this error was based on the fact the item had become more familiar and increased guessing.
Second, we found that participants falsely remembered seeing things they had confabulated (this
was particularly true at the longer delay). Additional data was consistent with the notion that
these errors were based more on false recollection of details. Furthermore, repetition did not
increase this type of error, and findings suggested that the lack of an increase was because
repetition increased the likelihood that participants would remember generating the description,
and use this information to reject having seen it.
One argument that has been raised in the literature is whether denials can potentially
impair memory for an original item. For instance, Otgaar and colleagues (Otgaar, Howe,
Memon, & Wang, 2014; Otgaar, Howe, Smeets, & Wang, 2016) examined the influence of false
denials on later memory in both children and adults. When forced to falsely deny details present
in a video (Otgaar et al., 2014) or present in studied pictures (Otgaar et al., 2016) during an
initial interview, individuals were more likely to deny having talked to an experimenter about
those details that were presented. Studies using our paradigm, which is ideal for detecting this
type of impairment because we have control items - “studied” items that are not “rehearsed” (i.e.,
they do not appear in the second phase of the experiment, but are on the final test) - has found no
evidence for such impairment. Across all three experiments (Lane et al., in preparation; Vieira &
Lane, 2013), denials never decrease memory below the level of never-rehearsed items. For
instance, in Vieira and Lane (2013), once-denied items were recognized as having been studied
74% of the time (and 75% for thrice-denied items), while never-rehearsed items were recognized
as having been studied 53% of the time. Thus, items that were denied actually show enhanced
recognition performance.
Section Summary and Implications
As we have seen, the impact of lying on memory is well-predicted by the SMF (Johnson,
et al., 1993) and other basic theories of memory. The results are also consistent with other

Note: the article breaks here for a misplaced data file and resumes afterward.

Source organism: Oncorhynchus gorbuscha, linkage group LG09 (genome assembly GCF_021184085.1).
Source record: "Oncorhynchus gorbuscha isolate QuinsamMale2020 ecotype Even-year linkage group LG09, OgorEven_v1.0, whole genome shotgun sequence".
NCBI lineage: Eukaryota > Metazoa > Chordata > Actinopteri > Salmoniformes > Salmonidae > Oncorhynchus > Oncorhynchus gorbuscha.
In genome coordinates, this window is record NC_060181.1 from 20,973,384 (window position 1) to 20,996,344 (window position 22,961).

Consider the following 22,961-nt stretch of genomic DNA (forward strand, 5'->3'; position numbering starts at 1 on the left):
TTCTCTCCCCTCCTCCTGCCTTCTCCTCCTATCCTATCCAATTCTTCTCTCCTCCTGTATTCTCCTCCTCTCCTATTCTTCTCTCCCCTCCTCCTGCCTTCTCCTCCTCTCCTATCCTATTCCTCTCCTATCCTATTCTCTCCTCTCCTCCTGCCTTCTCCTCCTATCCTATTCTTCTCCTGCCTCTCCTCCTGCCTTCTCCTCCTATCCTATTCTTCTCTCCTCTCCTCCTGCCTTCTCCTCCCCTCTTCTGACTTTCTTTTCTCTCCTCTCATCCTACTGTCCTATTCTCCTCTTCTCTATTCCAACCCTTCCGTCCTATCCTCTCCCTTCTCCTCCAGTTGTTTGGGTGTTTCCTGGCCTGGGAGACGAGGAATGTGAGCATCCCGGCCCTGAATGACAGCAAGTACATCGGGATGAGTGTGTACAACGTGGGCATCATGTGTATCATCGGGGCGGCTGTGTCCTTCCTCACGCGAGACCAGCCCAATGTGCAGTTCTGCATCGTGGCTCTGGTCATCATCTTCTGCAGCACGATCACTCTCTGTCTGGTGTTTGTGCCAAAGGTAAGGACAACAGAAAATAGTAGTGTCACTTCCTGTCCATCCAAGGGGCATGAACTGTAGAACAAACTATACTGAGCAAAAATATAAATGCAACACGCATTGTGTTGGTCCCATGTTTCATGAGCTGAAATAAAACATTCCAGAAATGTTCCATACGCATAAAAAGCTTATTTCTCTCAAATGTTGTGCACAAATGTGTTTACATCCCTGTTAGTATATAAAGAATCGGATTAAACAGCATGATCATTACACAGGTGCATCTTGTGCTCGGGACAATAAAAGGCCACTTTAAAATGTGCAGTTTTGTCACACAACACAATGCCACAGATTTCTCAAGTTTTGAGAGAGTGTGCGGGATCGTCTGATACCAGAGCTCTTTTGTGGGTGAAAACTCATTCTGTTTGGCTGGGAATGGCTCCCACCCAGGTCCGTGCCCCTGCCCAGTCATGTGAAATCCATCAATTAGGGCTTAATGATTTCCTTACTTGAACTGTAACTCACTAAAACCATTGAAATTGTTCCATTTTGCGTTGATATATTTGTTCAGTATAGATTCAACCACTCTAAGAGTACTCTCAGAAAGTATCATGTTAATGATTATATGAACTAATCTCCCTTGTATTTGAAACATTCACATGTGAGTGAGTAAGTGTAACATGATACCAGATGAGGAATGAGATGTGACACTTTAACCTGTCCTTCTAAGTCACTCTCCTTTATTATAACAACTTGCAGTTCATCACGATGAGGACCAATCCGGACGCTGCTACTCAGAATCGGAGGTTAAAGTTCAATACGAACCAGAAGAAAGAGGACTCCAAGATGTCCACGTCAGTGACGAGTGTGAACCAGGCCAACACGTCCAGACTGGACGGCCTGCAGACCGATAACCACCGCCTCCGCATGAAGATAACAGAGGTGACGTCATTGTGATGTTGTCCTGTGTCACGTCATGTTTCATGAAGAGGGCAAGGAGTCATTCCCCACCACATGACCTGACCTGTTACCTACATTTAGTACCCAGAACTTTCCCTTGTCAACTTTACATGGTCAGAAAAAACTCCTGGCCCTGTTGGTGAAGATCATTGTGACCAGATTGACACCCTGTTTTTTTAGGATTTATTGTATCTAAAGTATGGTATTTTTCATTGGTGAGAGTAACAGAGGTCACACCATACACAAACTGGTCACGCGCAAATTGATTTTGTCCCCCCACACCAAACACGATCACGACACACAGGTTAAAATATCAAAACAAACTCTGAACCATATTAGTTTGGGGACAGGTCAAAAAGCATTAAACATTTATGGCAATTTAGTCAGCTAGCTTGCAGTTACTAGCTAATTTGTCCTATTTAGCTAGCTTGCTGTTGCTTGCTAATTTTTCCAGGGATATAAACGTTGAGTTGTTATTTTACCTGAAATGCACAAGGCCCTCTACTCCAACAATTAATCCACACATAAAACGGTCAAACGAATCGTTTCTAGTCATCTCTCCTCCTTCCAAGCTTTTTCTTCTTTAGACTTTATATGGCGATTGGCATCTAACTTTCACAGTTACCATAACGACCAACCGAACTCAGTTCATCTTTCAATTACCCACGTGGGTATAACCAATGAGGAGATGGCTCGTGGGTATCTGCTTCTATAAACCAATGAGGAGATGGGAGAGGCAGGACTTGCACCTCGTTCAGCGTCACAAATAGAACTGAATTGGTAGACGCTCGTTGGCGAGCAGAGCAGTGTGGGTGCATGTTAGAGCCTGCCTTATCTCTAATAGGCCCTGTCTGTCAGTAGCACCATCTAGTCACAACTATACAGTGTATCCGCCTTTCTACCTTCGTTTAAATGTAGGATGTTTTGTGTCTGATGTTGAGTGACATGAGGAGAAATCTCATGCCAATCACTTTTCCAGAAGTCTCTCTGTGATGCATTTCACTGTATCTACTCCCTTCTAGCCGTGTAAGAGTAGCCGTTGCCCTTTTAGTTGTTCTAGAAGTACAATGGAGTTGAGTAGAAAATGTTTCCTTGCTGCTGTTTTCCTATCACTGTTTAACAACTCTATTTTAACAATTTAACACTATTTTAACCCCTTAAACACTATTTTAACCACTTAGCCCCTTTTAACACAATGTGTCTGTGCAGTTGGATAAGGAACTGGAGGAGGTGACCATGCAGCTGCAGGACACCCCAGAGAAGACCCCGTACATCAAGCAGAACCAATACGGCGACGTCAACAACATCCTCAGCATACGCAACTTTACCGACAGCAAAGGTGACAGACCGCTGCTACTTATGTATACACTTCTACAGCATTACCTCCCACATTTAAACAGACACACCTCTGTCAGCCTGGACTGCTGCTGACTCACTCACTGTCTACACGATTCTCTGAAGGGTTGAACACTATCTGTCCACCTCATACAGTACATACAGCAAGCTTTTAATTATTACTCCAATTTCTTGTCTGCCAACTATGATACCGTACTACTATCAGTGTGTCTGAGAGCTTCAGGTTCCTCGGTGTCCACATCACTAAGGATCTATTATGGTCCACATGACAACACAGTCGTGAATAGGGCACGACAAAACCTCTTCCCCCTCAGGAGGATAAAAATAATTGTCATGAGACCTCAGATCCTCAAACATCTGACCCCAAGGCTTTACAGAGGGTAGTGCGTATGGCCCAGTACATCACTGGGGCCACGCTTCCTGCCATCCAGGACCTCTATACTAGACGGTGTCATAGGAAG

related areas of research examining false memory, including eyewitness suggestibility (e.g.,
Loftus, Miller & Burns, 1978; Zaragoza & Lane, 1994) or the effects of fluency (e.g., Jacoby,
Woloshyn, & Kelley, 1989). Despite these strengths, the literature on the topic is relatively
small. To date, this research suggests that the type of lie one tells can influence what one
remembers about an event and the act of lying. The constructive processes associated with
creating an elaborated confabulation tend to increase the likelihood that the lie will be
remembered relative to lying by a brief denial. Note that this does not mean that denials are
always poorly remembered relative to confabulations. SMF predicts that the key issue is the
constructive processing required by the lie. To the extent a denial requires more effortful
processing (e.g., an elaborated claim of why someone could not have committed a crime),
memory should also be enhanced. Results have also demonstrated that lying can also lead to
false memories, and these false memories can arise from different mechanisms. For example, it
appears repeated truthful denials may increase the fluency of those memories, and that
confabulations appear more vividly remembered when people have forgotten the act of lying.
Despite the relatively small size of the literature, research on lying and memory already
has potential implications for forensic contexts. Memory is required to maintain lies. During a
criminal investigation, for instance, it is common for witnesses and suspects to be interviewed
multiple times (Fisher, 1995). Furthermore, liars often maintain a strategy whereby they attempt
to appear consistent (and thus not arouse suspicion) by trying to provide the same account across
multiple statements (Fisher, Vrij, & Leins, 2013). Results suggest that interviewers may be able
to take advantage of the fact that suspects are less likely to remember having denied having done
something than if they produce a more elaborated characterization of their whereabouts. These
studies also suggest potential concerns for the interview room, as innocent, truthful interviewees
may begin to doubt the veracity of their own claims after repeated denials (see Henkel &
Coffman, 2004, for a similar suggestion).
The Implications of Memory and Cognition for Detecting Deceit
Research on the ability to discriminate lies from truths has demonstrated that lie detection
is a difficult, and not particularly accurate, task. When classifying truth-tellers and liars, people
tend hover around chance performance, showing a 53% accuracy rate across studies (Bond &
DePaulo, 2006). Trained professionals in law enforcement demonstrate similar accuracy rates in
detecting lies from truths, though with considerable overconfidence in their ability to do so (e.g.,